can promote mobility, communication, and learning; increase independence;
augment abilities; compensate for learning challenges; overcome learned
helplessness; and foster competence and
2. Title: Learned Helplessness:
The Effect of
Failure on Test-Taking
Authors: Firmin, Michael; Hwang, Chi-En; Copella, Margaret; Clark, Sarah
This study examined learned helplessness and its effect on test taking.
Students were given one of two tests; the first began with extremely difficult
questions and the other started with easy questions. The researchers
hypothesized that those who took the test beginning with difficult questions
would become easily frustrated and possibly
doubt their intellectual ability. This would result in the participants missing
easy questions when compared to those who took the test which began with the
easy questions. The result of the study confirmed the hypothesis. The results
of this study could also be applied to other classroom tests and standardized
tests where learned helplessness could negatively affect test scores. Note:The following two links are not-applicable
for text-based browsers or screen-reading software.
3. Title: Poor
Performance After Unsolvable Problems: Learned
Helplessness or Self-Esteem Protection?
Authors: Frankel, Arthur; Snyder, Melvin L.
People often perform poorly on tasks following experience with unsolvable
problems. Two competing explanations for this performance deficit (learned helplessness
and egotism) were tested. Subjects were given either solvable or unsolvable
discrimination problems and then a series of anagrams which were alleged to be
either highly or moderately difficult. Subjects previously given unsolvable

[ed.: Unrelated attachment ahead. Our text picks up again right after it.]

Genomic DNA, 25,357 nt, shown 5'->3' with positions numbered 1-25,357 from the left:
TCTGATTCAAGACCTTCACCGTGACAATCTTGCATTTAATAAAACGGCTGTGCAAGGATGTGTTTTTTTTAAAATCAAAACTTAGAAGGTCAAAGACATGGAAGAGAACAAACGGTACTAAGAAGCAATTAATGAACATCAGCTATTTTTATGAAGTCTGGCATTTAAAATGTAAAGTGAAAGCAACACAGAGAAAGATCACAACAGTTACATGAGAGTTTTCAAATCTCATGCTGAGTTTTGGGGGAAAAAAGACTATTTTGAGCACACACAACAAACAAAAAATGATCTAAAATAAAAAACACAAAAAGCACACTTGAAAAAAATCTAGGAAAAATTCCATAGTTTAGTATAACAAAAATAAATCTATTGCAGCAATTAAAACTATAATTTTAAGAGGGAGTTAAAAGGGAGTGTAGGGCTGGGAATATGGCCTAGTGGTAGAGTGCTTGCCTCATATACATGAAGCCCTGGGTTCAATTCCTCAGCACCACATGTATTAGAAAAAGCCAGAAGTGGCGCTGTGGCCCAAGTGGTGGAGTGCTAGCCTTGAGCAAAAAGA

problems did better on the anagrams when led to believe the anagrams were
highly difficult. This result is contrary to a learned
helplessness theory interpretation which
attributes performance deficits following unsolvable problems to the belief
that outcomes are independent of responses. Instead, this result supports an
egotism explanation which maintains that people are not likely to try hard on a
task following experience with unsolvable problems. That is, following failure,
people are not likely to try hard on a task, unless a poor performance would
not pose a further threat to their self-esteem.
4. Title: Generality of learned
helplessness in man.
Authors: Hiroto, Donald S.;
Seligman, Martin E.
Notes that learned
helplessness-the interference with instrumental responding following
inescapable aversive events-has been found in animals and man. The present
study tested for the generality of the debilitation produced by uncontrollable
events across tasks and motivational systems. 4 experiments with a total of 96
college students were simultaneously conducted: (a) pretreatment with
inescapable, escapable, or control aversive tone followed by shuttlebox escape
testing; (b) pretreatment with insoluble, soluble, or control discrimination
problems followed by anagram solution testing; (c) pretreatments with
inescapable, escapable, or control aversive tone followed by anagram solution testing;
and (d) pretreatments with insoluble, soluble, or control discrimination
problems followed by shuttlebox escape testing. Learned helplessness was found
with all 4 experiments: Both insolubility and inescapability produced failure
to escape and failure to solve anagrams. It is suggested that inescapability
and insolubility both engendered expectancies that responding is independent of
reinforcement. The generality of this process suggests that learned
helplessness may be an induced "trait."
5. Title: Learned Helplessness:
Theory and Evidence
Authors: Maier, Steven F.; Seligman, Martin E. P.
Authors believes that three
phenomena are all instances of "learned helplessness," instances in
which an organism has learned that outcomes are uncontrollable by his responses
and is seriously debilitated by this knowledge. This article explores the
evidence for the phenomena of learned helplessness, and discussed a variety of